Nano4fresh - Nanomaterials for an environmentally friendly and sustainable handling of perishable products

About Us

The large part of fresh products in the UE are produced in Mediterranean countries due to their favourable climatology. Many of these products, classified as climacteric (e.g., tomatoes, avocados, pears and apples) present a continuous postharvest ripening, that occurs evolving respiration gases and the production of Volatile Organic Compounds - VOCs like ethylene that work as a natural ripening hormone that leads to undesirable and progressive ripening and senescence during the storage / transportation steps. Multiple strategies have been developed to control ethylene production and/or removal in order to slow down maturation and extend the shelf life of climacteric fruits and vegetables. In this project the photooxidation of ethylene using solar radiation will be carried out saving energy and avoiding additional emissions of CO2 or other pollutants. For that, different research group with large experience in the preparation of different types of nanomaterials (zeolites, carbons, MOFs) and their applications (adsorbents, catalysts, antibacterial/antifungic) will coordinate their efforts trying to optimize filters and reactors able to be integrated in the recirculation circuit of refrigeration chambers for the storage / transport of perishable fruits. These new nanomaterials will be prepared by advanced techniques of synthesis and specifically designed routes in order to improve the required characteristics (high adsorption capacity, reversible adsorption, photoactivity under solar light and antibacterial performance), but also integrating different types of agricultural residues in the synthesis of these nanomaterials, thus avoiding the accumulation of wastes and improving the circular economy of the agri-food chain. It should be possible for most produce to use a technology that provides the required postharvest life at a reduced cost, and with some reduction in greenhouse gas emissions.

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Period of Implementations

Dec 1, 2020 - Nov 30, 2023

Total Budget

EUR 0,00



Nano4fresh aims to extend the shelf-life of perishable products, reducing post-harvest chemical treatments (e.g. ethylene inhibitors and antibacterial/antifungic) during the transport and storage period, food losses and wastes. This will be achieved by developing nanomaterials (carbons, zeolites, MOFs and PCPs) with innovative and versatile characteristics, in terms of adsorption, catalytic photoactivity and antibacterial/fungi performances, to surpass the current state-of-the-art approaches for prevention of the ripening processes of food products.


Development of a series of nanomaterials with fitted physicochemical properties to be used in devices (filters or photoreactors) for the optimisation of the atmosphere surrounding perishable products (fruits, vegetable or flowers) during their storage/transport steps in the agri-food chain, trying to avoid premature aging of the products with the subsequent loss of quality or even the discard of significant parts of these products. This approach comprises the ethylene removal, both during long storage, transportation and at the retail stores, leading to eradicate the use of chemicals as a post-harvest strategy to prevent the ripening process. The developed technology will be tested, and the performances validated in a laboratory-controlled and real-life environment to supply fruit quality parameters (colour, compactness, sugar content, enzymatic activity) in the presence and absence of developed devices.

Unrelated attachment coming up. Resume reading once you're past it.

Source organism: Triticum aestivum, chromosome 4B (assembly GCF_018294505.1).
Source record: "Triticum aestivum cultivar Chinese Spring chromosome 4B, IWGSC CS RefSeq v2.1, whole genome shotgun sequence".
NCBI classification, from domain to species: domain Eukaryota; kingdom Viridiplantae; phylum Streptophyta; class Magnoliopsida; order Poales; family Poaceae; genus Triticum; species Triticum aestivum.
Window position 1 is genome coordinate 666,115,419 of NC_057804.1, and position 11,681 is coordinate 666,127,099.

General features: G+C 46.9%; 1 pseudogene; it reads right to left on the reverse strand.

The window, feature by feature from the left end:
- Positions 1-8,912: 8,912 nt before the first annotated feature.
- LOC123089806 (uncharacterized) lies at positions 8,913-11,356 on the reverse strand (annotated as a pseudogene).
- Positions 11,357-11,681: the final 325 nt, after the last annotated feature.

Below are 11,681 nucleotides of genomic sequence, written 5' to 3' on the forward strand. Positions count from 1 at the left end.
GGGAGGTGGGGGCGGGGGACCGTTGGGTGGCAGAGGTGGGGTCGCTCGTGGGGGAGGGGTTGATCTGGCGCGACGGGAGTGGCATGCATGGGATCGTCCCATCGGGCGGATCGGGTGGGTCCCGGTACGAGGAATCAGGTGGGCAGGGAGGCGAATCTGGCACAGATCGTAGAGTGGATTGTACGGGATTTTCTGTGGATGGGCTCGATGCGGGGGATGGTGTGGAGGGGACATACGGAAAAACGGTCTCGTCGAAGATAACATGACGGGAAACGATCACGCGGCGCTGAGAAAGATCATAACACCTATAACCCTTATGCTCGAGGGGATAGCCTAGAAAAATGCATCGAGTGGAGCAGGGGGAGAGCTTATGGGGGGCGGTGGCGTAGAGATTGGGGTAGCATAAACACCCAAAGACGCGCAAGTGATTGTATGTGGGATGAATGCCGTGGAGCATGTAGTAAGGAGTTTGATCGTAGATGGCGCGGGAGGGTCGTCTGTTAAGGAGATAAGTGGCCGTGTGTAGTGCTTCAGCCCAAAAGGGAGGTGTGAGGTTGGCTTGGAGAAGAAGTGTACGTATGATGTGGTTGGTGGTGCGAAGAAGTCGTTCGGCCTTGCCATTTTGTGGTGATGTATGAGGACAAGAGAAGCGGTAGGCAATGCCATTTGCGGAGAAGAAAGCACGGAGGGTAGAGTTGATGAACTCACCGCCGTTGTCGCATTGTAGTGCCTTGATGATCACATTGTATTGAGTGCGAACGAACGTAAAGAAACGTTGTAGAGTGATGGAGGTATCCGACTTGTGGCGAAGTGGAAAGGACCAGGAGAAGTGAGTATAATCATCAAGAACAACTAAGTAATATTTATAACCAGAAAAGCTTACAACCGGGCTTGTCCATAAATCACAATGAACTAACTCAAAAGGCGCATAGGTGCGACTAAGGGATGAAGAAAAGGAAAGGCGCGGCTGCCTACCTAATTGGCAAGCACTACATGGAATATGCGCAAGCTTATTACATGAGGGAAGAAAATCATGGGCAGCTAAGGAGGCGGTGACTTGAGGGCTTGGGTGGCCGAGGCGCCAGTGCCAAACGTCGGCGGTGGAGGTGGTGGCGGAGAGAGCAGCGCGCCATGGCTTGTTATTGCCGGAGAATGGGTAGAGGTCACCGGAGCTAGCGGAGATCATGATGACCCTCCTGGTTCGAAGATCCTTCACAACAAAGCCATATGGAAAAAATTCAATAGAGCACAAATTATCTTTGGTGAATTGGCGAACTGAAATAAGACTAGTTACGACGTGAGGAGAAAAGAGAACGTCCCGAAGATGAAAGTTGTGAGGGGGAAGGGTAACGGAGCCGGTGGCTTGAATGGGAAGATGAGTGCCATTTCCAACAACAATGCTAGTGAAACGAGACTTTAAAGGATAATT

Impact Pathway

Nano4Fresh technologies application are for post-harvest strategies and logistic solutions to reduce food losses during storage and transportation. Knowing that ethylene is pivotal in the ripening of climacteric fruits, there is also a great interest on the use of ethylene and other VOCs in the ripening of fruits in pre-climacteric stage , the stage of the fruits at picking date. The reversibility of the adsorption process will be used in the attempt to maintain fresh the product by adsorbing VOCs and thus preserving the pre-climacteric state for different periods of time, simulating the required storage/transport conditions. Then ethylene will be desorbed to favor the maturation of the fruits after this period, the shelf life period that simulates the arrival to the destination market. On the other hand, we must consider that VOCs are main pollutants of the air and should be oxidized avoiding emissions to the atmosphere

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